For many decades, people knew the limitations of metal amalgam fillings, but didn’t really have good options to replace them. Now, though, modern technology has given us what some might think are too many options.
When it’s time to get a filling, you can to choose between tooth-colored composite fillings and ceramic ones, often called inlays and onlays. Both are tooth colored, and both are good options. So how do you make the decision? Here are four questions to ask to get a good idea about which is the best choice for your filling.
How Big Is the Cavity?
One place to start is just getting an idea about the size of the cavity. If the cavity is small, then composite fillings work great. They’re very durable and they fit easily in small spaces without having to remove much natural tooth material–and we want to preserve your natural teeth whenever we can.
But with larger fillings, composite might not be the best choice. In large fillings, composite has to be layered in numerous steps, curing after each step. And even with this approach, the filling may not completely cure, leaving them soft. With large fillings, you’re more like to have pressure sensitivity related to composite fillings. Ceramic fillings are the best for larger cavities. They provide strength and can resist pressure to help you avoid cracking and sensitivity.
Is This a New or Replacement Filling?
If this is the first time you’ve gotten a cavity in this spot, composite fillings work well. They can easily fit into the space and provide a tight seal.
But when it’s time to replace old fillings, you may want to lean toward ceramic fillings. Especially if you’re replacing metal amalgam fillings. Replacement fillings are more likely to be larger, but there may also be weakening around the filling. Thermal expansion of metal amalgam fillings can cause cracks in the tooth, which makes it more important that you strengthen the tooth.
How Strong Are Your Teeth?
There is great natural variation in the strength of our teeth. Some people have naturally stronger teeth than others. But even if you developed strong teeth, you may also have weakened them through exposure to acidic foods and beverages.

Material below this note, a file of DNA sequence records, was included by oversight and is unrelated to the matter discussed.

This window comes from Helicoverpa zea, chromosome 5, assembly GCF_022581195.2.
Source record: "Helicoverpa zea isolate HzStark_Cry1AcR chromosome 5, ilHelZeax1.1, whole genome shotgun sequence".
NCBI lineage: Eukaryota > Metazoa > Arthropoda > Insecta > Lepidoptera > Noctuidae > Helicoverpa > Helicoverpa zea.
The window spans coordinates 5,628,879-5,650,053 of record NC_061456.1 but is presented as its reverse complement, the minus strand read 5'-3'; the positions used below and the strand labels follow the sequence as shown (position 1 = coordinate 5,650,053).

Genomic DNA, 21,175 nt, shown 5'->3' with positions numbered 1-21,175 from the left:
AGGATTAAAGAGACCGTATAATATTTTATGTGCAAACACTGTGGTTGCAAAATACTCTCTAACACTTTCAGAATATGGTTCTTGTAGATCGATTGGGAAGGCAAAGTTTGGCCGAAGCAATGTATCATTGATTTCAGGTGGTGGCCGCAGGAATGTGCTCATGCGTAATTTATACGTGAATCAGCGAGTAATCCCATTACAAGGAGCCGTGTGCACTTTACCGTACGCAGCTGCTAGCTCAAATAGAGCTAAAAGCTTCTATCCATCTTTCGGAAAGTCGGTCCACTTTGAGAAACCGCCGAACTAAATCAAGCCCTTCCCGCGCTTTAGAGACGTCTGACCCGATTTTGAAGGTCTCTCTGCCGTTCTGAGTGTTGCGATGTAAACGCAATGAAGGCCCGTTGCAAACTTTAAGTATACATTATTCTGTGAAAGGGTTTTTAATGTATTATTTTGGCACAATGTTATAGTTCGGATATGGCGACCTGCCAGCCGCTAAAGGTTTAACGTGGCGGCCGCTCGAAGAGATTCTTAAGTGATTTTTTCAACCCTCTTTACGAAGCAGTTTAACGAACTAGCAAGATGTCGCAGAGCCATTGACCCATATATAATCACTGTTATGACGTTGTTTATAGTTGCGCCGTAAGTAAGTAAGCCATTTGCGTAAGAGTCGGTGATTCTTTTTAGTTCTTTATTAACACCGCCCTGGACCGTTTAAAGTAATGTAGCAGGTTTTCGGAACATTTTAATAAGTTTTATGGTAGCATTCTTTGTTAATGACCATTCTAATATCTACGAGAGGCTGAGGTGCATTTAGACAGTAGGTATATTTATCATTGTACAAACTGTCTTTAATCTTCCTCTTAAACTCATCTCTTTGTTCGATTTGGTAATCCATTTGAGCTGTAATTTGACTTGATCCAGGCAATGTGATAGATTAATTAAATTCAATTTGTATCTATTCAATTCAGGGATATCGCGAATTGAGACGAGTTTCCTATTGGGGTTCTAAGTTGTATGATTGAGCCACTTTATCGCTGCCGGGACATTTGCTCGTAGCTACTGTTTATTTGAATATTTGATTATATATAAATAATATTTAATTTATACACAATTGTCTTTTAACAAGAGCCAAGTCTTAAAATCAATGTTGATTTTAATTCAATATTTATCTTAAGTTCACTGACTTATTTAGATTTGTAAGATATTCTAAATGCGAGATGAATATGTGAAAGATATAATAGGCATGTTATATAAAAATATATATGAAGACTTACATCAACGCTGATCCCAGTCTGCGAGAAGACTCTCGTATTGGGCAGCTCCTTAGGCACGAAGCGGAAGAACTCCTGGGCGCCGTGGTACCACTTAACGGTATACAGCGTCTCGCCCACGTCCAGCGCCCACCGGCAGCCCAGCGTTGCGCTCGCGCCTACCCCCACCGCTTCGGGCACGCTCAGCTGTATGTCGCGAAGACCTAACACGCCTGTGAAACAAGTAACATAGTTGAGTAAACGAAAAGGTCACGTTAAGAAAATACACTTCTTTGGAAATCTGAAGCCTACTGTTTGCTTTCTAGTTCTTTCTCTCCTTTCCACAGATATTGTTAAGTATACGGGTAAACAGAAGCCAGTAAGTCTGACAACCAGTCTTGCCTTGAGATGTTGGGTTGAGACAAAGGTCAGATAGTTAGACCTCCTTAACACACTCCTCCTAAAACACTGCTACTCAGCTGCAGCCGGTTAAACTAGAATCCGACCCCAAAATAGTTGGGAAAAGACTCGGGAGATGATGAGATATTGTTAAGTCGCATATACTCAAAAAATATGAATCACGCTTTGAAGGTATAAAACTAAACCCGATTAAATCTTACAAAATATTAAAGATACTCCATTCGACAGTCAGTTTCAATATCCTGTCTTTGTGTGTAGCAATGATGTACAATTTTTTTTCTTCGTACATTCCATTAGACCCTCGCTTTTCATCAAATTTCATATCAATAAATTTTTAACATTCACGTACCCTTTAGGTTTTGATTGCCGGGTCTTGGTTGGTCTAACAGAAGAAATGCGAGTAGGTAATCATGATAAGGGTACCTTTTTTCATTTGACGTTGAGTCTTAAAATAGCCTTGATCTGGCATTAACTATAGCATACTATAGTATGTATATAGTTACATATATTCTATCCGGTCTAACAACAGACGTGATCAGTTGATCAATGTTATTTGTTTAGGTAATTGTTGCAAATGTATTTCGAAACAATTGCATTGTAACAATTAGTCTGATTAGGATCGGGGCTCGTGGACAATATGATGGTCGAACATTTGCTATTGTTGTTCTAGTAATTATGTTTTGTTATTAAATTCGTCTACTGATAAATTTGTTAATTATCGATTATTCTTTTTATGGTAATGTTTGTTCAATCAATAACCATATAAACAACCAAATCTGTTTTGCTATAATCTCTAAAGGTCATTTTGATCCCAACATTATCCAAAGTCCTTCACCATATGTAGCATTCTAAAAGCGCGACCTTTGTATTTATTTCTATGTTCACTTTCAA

Naturally strong teeth don’t need extra reinforcement so composite fillings are a good choice. But if your teeth tend to be weak and prone to chipping and cracking, it may be best to select a filling that will help reinforce them. Ceramic fillings can provide more strength than composite fillings.
How Visible Is the Filling?
All tooth-colored fillings look great when they’re placed. Composite fillings may be mostly plastic, but when they’re polished, they gain a tooth-like luster so that no one will be able to tell they’re not your natural tooth. But tooth-colored fillings don’t always stay attractive. Like your natural teeth, they can get stained by foods and beverages. But they don’t respond to teeth whitening, so it’s possible that if you expose your teeth to stains, composite fillings might not be best in a highly visible location. And even if they don’t get stained, composite fillings can lose their polish, which means they won’t have the luster of natural tooth enamel. This is a subtle difference, but for some people it matters.
Ceramic fillings, on the other hand, don’t just look good when they’re placed–they can look good for life. They resist stains, even if you’re a heavy coffee drinker. And because they’re strong and resistant to acids, they maintain their polish.
Find a Dentist You Can Trust
Of course, you don’t have to make this decision alone. You’ve got a partner whose expertise in dental procedures and dental materials make this decision easy. This is one of the decisions where you should be able to trust your dentist’s recommendation for which is the right filling.